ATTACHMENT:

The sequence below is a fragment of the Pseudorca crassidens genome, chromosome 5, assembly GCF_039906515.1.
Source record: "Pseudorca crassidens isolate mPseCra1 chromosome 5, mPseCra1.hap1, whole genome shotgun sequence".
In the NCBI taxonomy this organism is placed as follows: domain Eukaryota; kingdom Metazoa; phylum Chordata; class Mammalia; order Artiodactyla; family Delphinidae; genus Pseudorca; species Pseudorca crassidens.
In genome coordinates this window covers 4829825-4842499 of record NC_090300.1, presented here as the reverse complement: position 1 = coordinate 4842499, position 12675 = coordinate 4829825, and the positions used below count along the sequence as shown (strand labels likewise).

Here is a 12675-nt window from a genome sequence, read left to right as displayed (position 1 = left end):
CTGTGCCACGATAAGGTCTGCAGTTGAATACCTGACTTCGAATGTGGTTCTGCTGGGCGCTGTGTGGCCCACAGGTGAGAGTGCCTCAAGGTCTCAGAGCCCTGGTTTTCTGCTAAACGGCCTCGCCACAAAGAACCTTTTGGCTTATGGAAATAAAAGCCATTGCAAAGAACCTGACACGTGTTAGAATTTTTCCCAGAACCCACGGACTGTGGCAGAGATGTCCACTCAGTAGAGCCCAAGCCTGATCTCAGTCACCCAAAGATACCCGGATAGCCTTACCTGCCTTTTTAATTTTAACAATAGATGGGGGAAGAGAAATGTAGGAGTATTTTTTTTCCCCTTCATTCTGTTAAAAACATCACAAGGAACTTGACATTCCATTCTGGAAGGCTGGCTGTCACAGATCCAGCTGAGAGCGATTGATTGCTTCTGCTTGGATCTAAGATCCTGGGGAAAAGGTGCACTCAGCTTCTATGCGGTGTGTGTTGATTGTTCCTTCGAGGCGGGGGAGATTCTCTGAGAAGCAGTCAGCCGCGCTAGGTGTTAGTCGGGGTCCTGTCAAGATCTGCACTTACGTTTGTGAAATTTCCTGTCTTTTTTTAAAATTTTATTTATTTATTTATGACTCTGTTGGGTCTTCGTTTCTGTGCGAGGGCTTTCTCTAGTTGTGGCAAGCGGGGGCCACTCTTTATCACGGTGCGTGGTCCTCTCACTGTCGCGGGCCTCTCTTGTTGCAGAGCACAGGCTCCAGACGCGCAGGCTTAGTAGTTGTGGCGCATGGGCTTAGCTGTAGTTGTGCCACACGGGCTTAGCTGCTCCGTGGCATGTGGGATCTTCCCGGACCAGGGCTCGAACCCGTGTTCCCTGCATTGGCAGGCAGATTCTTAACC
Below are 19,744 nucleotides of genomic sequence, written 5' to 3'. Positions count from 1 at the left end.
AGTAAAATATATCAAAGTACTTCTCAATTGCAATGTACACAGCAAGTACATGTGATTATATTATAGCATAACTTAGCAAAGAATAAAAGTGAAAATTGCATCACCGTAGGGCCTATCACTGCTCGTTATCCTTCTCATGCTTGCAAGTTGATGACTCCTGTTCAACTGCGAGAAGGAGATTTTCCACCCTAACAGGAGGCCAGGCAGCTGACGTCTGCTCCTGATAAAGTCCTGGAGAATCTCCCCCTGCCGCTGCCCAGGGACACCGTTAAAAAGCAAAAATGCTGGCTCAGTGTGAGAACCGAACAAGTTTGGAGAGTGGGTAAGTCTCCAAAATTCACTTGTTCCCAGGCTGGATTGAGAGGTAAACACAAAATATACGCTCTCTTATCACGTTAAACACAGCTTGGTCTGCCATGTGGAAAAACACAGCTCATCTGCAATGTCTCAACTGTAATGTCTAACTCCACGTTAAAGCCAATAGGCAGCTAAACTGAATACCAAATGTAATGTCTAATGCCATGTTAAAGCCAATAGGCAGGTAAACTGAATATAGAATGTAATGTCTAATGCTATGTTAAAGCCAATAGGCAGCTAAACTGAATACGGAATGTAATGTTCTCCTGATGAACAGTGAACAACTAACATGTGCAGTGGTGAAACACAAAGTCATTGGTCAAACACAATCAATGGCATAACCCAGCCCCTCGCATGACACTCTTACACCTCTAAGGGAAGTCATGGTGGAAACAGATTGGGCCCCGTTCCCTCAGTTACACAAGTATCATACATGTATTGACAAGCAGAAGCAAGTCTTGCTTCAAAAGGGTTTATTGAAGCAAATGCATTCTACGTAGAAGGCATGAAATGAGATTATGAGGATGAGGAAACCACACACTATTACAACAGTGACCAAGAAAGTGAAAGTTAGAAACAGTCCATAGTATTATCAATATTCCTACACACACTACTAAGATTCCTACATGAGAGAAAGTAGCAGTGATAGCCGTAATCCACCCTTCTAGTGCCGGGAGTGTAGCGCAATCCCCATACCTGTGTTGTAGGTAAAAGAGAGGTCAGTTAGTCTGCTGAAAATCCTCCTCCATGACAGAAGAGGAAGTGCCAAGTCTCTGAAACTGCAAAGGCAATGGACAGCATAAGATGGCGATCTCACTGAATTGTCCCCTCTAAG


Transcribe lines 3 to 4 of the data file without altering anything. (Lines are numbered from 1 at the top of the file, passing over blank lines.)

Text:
In the NCBI taxonomy this organism is placed as follows: domain Eukaryota; kingdom Metazoa; phylum Chordata; class Mammalia; order Artiodactyla; family Delphinidae; genus Pseudorca; species Pseudorca crassidens.
In genome coordinates this window covers 4829825-4842499 of record NC_090300.1, presented here as the reverse complement: position 1 = coordinate 4842499, position 12675 = coordinate 4829825, and the positions used below count along the sequence as shown (strand labels likewise).